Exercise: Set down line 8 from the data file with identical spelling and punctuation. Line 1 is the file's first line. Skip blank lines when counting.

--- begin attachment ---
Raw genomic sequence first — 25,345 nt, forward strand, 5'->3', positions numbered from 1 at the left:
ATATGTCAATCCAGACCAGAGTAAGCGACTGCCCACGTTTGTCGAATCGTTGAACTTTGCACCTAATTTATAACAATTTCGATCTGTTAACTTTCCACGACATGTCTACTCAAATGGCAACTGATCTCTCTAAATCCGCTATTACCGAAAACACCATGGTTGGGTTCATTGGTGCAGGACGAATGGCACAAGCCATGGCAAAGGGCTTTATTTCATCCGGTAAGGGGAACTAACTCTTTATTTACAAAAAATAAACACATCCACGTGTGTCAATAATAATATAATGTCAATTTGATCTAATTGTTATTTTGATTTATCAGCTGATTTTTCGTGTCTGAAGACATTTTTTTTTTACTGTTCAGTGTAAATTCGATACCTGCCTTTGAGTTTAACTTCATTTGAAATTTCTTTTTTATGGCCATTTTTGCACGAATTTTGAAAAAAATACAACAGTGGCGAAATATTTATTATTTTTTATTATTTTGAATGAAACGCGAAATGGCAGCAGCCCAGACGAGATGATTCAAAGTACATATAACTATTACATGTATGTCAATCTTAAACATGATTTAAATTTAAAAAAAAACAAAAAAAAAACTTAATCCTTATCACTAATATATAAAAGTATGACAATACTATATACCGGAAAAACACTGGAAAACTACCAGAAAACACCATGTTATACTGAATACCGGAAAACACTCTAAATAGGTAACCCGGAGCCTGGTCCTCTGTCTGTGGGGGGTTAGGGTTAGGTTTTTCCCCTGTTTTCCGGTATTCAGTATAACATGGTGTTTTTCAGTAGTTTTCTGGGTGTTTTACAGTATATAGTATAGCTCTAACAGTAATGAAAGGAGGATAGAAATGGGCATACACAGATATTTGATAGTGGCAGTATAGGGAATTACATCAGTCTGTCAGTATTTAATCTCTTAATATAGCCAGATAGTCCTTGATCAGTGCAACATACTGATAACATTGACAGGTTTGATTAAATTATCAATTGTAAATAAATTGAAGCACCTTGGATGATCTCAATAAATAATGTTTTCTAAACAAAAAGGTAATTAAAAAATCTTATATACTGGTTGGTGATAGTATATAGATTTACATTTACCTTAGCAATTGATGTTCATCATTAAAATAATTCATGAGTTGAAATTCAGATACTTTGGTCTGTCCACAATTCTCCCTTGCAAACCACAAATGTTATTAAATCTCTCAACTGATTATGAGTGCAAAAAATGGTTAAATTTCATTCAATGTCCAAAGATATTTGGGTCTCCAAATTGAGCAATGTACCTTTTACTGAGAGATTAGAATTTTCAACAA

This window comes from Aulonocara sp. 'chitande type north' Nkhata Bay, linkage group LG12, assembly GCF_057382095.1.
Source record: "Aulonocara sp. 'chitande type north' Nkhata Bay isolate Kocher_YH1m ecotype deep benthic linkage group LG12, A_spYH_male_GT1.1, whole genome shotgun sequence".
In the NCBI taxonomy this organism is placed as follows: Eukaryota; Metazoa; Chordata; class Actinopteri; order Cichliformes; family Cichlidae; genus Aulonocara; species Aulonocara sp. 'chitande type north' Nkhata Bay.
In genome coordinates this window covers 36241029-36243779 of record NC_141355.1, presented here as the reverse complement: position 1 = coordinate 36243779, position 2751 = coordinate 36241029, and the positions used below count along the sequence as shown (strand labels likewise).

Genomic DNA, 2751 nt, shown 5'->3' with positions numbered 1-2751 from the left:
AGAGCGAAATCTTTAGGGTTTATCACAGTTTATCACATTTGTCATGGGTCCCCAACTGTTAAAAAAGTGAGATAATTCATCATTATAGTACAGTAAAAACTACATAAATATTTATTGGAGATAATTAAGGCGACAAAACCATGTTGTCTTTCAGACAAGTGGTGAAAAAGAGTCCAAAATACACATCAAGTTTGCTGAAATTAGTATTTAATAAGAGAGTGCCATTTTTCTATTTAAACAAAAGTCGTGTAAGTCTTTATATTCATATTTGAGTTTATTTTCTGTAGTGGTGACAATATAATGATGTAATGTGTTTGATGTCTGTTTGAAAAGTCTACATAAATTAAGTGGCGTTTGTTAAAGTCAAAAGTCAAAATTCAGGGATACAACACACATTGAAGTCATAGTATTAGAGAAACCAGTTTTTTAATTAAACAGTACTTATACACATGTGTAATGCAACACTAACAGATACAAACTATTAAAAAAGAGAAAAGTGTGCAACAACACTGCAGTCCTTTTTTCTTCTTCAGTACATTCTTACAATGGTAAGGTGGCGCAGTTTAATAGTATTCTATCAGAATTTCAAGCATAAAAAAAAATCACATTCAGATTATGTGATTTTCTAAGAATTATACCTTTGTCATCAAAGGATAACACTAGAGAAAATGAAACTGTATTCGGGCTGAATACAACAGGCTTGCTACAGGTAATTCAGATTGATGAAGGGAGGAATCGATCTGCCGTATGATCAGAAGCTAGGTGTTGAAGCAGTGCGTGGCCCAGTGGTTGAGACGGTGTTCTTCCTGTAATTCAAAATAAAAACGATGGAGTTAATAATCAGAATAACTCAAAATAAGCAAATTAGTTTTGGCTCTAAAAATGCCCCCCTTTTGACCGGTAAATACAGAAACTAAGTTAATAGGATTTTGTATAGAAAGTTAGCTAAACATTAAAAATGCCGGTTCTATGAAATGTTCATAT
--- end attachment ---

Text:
AGAGCGAAATCTTTAGGGTTTATCACAGTTTATCACATTTGTCATGGGTCCCCAACTGTTAAAAAAGTGAGATAATTCATCATTATAGTACAGTAAAAACTACATAAATATTTATTGGAGATAATTAAGGCGACAAAACCATGTTGTCTTTCAGACAAGTGGTGAAAAAGAGTCCAAAATACACATCAAGTTTGCTGAAATTAGTATTTAATAAGAGAGTGCCATTTTTCTATTTAAACAAAAGTCGTGTAAGTCTTTATATTCATATTTGAGTTTATTTTCTGTAGTGGTGACAATATAATGATGTAATGTGTTTGATGTCTGTTTGAAAAGTCTACATAAATTAAGTGGCGTTTGTTAAAGTCAAAAGTCAAAATTCAGGGATACAACACACATTGAAGTCATAGTATTAGAGAAACCAGTTTTTTAATTAAACAGTACTTATACACATGTGTAATGCAACACTAACAGATACAAACTATTAAAAAAGAGAAAAGTGTGCAACAACACTGCAGTCCTTTTTTCTTCTTCAGTACATTCTTACAATGGTAAGGTGGCGCAGTTTAATAGTATTCTATCAGAATTTCAAGCATAAAAAAAAATCACATTCAGATTATGTGATTTTCTAAGAATTATACCTTTGTCATCAAAGGATAACACTAGAGAAAATGAAACTGTATTCGGGCTGAATACAACAGGCTTGCTACAGGTAATTCAGATTGATGAAGGGAGGAATCGATCTGCCGTATGATCAGAAGCTAGGTGTTGAAGCAGTGCGTGGCCCAGTGGTTGAGACGGTGTTCTTCCTGTAATTCAAAATAAAAACGATGGAGTTAATAATCAGAATAACTCAAAATAAGCAAATTAGTTTTGGCTCTAAAAATGCCCCCCTTTTGACCGGTAAATACAGAAACTAAGTTAATAGGATTTTGTATAGAAAGTTAGCTAAACATTAAAAATGCCGGTTCTATGAAATGTTCATAT